Education Section Chair
International Instructional Design and Training Specialist
Henry Ford Health
Member Since: 2011
Elections Committee Questions:
What do you see as the biggest challenge facing the AARC and what do you recommend to address it?
The biggest challenge facing the AARC is its lack of diversity – more specifically, the lack of diverse representation within the executive office, board of directors, and membership. Students, new graduates, and experienced practitioners alike may not feel represented by current leadership. Surely, some do; however, the fact is that many do not. It will take all of us to grow this profession. To do that, everyone must feel they belong at the AARC. To address this issue, I recommend a leadership mentoring program that will facilitate personal leadership development – with a specific focus on people or communities that have historically been excluded and minoritized.
What ideas do you have to help todays Respiratory Therapist recover from the pandemic and what do you feel is the main issue Respiratory Care Practitioners are facing, and what key solutions should be addressed to support our profession?
Respiratory care students, educators, leaders, and practitioners are exhausted. There are obvious “needs” such as more staff, more undergraduate programs, more wellness resources, and higher wages. As an AARC leader, I will advocate for ideas that promote greater public awareness of the profession and the value we bring to the interprofessional team. Lack of awareness and visibility plague all aspects of our profession, from hospital administration not understanding the role of a respiratory therapist to students not knowing it’s a profession at all. When we are able to raise public awareness of our profession and articulate our value we will see more investment and interest in respiratory care.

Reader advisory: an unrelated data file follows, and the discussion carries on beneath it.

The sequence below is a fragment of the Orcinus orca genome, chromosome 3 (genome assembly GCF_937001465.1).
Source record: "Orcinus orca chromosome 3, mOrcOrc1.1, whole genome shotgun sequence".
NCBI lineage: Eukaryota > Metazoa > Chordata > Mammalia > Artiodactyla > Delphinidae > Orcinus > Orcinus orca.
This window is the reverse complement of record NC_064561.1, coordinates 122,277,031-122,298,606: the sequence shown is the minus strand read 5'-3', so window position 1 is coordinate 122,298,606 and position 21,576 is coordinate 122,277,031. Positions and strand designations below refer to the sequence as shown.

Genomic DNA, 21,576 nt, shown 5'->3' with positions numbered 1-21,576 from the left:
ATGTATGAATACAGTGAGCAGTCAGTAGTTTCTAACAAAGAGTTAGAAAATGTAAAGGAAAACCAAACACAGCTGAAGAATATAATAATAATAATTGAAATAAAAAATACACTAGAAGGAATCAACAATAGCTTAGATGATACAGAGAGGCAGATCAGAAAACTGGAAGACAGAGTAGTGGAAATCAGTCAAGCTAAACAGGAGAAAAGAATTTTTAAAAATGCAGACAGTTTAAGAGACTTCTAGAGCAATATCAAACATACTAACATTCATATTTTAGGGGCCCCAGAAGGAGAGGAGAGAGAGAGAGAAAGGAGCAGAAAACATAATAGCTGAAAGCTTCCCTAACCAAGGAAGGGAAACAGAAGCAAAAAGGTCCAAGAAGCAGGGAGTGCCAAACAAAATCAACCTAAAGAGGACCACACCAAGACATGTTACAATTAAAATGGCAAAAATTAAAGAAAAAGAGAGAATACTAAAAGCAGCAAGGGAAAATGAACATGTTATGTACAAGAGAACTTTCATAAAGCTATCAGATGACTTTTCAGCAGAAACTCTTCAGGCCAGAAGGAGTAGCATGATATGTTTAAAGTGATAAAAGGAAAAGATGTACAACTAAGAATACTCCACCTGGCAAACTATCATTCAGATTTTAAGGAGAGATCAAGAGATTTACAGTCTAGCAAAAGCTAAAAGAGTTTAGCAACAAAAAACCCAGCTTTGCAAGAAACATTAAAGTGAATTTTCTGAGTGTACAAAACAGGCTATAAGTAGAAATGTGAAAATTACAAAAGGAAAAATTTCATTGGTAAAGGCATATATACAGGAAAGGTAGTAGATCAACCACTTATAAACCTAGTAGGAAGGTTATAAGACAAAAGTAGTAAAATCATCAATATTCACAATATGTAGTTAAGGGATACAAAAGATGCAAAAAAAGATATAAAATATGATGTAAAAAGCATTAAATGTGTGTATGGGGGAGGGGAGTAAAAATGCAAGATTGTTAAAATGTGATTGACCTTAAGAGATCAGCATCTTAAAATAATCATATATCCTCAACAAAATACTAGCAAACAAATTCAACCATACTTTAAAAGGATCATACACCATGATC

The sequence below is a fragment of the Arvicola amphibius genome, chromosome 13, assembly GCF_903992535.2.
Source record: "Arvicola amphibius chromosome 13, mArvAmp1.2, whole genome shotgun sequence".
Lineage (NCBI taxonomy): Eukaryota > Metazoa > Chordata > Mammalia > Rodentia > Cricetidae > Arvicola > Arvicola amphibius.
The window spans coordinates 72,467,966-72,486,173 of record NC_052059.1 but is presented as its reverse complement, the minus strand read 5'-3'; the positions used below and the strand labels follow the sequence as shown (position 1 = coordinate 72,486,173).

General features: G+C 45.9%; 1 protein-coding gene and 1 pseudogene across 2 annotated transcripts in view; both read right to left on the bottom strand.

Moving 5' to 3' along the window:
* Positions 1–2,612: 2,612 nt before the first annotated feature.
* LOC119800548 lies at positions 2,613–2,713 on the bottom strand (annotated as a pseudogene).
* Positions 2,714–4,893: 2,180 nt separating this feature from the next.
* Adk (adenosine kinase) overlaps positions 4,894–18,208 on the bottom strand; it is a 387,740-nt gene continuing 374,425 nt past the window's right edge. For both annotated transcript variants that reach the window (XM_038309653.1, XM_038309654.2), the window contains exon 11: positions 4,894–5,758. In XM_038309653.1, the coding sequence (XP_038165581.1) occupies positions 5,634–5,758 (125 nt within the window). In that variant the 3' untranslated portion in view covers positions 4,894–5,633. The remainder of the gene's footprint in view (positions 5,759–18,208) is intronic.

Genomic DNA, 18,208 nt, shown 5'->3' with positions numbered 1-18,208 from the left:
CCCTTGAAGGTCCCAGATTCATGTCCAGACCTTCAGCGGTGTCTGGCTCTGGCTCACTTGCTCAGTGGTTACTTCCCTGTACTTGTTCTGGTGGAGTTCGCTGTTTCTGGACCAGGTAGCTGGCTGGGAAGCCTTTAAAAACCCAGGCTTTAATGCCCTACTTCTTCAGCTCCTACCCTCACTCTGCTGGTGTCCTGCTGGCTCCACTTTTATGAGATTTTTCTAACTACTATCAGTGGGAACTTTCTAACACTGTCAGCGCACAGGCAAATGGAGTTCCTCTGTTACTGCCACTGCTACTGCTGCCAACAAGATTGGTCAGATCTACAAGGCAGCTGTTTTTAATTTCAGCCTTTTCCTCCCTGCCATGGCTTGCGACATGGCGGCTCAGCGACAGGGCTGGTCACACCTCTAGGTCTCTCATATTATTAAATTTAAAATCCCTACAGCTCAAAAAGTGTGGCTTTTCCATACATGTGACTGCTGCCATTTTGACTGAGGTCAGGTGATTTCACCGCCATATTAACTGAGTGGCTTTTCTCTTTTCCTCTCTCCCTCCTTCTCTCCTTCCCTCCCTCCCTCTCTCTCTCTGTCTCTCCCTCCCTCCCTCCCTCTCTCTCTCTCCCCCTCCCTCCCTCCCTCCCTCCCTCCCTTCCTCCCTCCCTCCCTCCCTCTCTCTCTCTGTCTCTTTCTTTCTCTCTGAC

Value of this section is important. If given the opportunity to represent, what would you do to increase the value to this section and how would you increase section membership?
Respiratory care educators new and old alike rely on the education section to bridge knowledge gaps, seek advice, and make connections. I’ve been a new faculty member and recall how overwhelming and isolating those first few years are. It is essential that we develop a mentorship program for early-career educators (whether hospital or university-based). A robust mentorship program will increase value and membership of the section.